By Paulina Dedaj
Published September 04, 2019
Opening statements in the case of Brooke Skylar Richardson, now 20, began Wednesday in a Warren County Court where she faces several charges, including aggravated murder, involuntary manslaughter, endangering a child, tampering with evidence and gross abuse of a corpse in the 2017 death.
Assistant prosecutor Steven Knippen told the court about texts messages Richardson allegedly sent to her mother hours after the child was buried, stating how she was “speechless” to have her body “back,” according to a court reporter for Butler County’s Journal-News.
"I am literally speechless with how happy I am my belly is back OMG ... " the text read.
Prosecutors say Richardson, a high school cheerleader, was informed by her doctor in April 2017 that she was pregnant and would be giving birth in a “matter of weeks,” FOX19 reported.
The then-18-year-old became extremely upset and told her doctor that she could not have the child and asked that she not tell anyone.
Days later, on May 7, she gave birth in the middle of the night. Prosecutors say she killed the baby and buried it in the backyard by a barbeque pit, disposing of all evidence.
A doctor notified police in July after Richardson returned to refill her birth control pills, unaware that this new doctor had been informed by her previous one about the pregnancy. Richardson was confronted and eventually confessed to burying the child.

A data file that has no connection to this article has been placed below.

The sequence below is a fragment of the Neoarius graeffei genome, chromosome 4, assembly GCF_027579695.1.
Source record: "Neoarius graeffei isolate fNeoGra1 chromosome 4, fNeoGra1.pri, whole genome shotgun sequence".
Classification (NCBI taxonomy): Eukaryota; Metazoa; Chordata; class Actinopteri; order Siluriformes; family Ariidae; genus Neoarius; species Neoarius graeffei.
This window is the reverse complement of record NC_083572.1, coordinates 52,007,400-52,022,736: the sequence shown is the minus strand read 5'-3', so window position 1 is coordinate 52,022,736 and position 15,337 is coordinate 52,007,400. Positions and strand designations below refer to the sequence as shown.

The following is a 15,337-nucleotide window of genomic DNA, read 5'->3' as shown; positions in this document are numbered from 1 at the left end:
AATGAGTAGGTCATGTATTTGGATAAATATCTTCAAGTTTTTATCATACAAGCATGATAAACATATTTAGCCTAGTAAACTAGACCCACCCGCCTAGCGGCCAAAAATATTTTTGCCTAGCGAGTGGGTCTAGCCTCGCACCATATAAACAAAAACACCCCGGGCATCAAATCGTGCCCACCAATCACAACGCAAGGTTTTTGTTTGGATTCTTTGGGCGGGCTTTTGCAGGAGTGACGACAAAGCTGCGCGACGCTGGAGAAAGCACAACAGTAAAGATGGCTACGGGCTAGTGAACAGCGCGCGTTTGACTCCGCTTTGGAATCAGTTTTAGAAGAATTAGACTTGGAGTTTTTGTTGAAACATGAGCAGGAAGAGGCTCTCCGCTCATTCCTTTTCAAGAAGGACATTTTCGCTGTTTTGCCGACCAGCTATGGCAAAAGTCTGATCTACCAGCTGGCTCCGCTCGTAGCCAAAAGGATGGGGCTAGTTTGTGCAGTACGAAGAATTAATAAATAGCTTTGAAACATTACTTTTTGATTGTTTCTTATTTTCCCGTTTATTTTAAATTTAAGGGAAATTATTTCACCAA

Prosecutors said Wednesday that Richardson’s mother was obsessed with her appearance and constantly monitored her weight. They said the doctor’s office accidentally sent her an email about the woman’s pregnancy.
Richardson’s defense team claims that the child was stillborn and the woman reacted appropriately when she found out so late in the pregnancy that she was expecting. Her lawyer argued she suffered from eating disorders which affected her weight and menstrual cycle - making the clues harder to detect.
The defense said that Richardson named the child, buried her and placed flowers over the grave, according to the Journal-News court reporter.
Opening statements on Wednesday were followed by testimony from three witnesses.
If convicted, Richardson could face up to life in prison.